The goal of any environmental portrait is to place the person being photographed in the surroundings that reflect that individual’s personality. The very best photographers are able to inject just enough of their own personality—their impressions and evaluations of the subject—to enable the viewers to gain a further insight into the person being photographed. Whether he’s photographing billionaire entrepreneur Sir Richard Branson for Wired or a local Titusville gunsmith, Chris Crisman brings enough of himself into the photos to create images that are greater than the sum of their parts.
Like so many accomplished photographers that have come before him, Crisman didn’t wait around for assignments to build a creative body of work. Rather, it was a series of imaginative test shoots that brought attention to his unique eye.
DPP: What is it about environmental portraiture that interests you?
Chris Crisman: When I started in photography in the middle of college—I went to the University of Pennsylvania—I was really into the landscape. That had a lot to do with my upbringing. I’m an only child. We were in the countryside, 10 miles from Titusville, in a very wooded and hilly area in rural Pennsylvania. I did a lot of exploring and played a lot of make-believe. It was just me and my dogs. I was driving a tractor and a four-wheeler by the time I was 10. It’s like in The Return of the Jedi, when they’re on Endor flying through that awesome forest. That’s how I thought of it driving four-wheelers there. That was a pretty big influence to me. My parents managed the land, making sure nobody did any illegal dumping or illegal cutting of trees.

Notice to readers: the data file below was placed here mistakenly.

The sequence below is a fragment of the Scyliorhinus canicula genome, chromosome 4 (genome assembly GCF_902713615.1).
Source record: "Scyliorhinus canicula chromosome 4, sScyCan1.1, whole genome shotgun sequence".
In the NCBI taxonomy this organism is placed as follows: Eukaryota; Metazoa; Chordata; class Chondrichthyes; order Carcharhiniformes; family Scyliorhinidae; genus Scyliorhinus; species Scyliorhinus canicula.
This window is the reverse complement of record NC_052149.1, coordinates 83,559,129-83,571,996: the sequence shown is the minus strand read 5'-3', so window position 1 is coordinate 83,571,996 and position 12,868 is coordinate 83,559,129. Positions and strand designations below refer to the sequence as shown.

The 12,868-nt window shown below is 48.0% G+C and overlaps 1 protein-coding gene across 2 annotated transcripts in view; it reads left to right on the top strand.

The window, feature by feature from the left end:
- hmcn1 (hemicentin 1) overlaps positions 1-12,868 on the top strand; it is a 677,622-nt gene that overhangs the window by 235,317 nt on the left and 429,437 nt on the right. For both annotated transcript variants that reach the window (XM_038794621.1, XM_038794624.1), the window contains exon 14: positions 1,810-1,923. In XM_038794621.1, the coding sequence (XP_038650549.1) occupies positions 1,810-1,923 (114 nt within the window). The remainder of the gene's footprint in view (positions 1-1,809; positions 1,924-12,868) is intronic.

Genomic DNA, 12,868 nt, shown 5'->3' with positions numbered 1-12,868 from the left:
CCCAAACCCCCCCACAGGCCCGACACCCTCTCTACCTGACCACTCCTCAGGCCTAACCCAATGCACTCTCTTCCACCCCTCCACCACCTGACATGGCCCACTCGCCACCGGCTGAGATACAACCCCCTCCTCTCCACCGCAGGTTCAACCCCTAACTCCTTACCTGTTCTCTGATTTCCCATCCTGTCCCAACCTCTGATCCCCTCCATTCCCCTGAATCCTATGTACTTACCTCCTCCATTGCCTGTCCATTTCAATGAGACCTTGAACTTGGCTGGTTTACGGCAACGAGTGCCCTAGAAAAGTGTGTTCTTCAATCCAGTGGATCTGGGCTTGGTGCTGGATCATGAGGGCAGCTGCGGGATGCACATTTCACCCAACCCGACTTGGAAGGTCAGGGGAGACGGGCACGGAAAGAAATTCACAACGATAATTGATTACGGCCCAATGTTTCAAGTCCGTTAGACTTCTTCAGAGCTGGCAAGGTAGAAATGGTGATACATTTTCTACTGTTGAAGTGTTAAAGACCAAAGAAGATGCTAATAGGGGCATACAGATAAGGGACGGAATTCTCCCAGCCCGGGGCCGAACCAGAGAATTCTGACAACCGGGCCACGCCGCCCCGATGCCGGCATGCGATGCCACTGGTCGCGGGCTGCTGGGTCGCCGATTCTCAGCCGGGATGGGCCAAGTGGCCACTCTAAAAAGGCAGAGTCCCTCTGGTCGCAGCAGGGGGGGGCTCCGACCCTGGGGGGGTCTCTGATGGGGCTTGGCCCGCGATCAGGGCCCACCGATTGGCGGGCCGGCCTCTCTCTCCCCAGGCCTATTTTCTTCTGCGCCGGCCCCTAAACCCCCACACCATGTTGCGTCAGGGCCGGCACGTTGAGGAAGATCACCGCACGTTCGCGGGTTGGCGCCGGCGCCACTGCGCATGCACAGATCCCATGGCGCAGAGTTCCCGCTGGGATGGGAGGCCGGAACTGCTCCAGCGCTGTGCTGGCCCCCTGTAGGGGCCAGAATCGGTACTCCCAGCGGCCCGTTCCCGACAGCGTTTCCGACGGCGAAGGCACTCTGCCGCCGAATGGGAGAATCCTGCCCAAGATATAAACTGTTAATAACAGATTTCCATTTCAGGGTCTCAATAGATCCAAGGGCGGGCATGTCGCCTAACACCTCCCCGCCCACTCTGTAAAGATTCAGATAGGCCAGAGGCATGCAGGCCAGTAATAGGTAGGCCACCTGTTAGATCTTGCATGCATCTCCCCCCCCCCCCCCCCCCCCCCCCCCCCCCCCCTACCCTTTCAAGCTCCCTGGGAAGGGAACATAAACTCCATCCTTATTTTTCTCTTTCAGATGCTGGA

My father had been a steelworker and that gets into how I started with the environmental portraits. In the area I grew up, the steel mills boomed with the two World Wars, then tapered down, but were still very active into the 1980s. Then the steel industry left and the town has never really been the same. My dad was vice president of the steelworkers union at the time, so the process of getting laid off, then retiring and disability—his story is very impactful on my story.
DPP: How so? Did you document those transitions?
Crisman: The closing of the steel mill happened while I was in middle school. It emotionally had a major impact on me, though I wasn’t expressing it with a camera at that time. I was documenting it mentally. When I got into photography, the first couple of years, I was mostly interested in landscape work and really loved working back close to home. I wasn’t actually a fine-art student at the University of Pennsylvania. I majored in environmental studies and have minors in cultural anthropology and biology. I took a lot of elective photography classes. For my senior project I documented what remained of the steel mill, as well as its environmental and social impact. The pictures are a metaphor for what I felt the whole town was going through and what it’s left with. Even then—2002, 2003—when I was still shooting with film, I was trying to do some things with manipulation to express what I wanted to say with my images.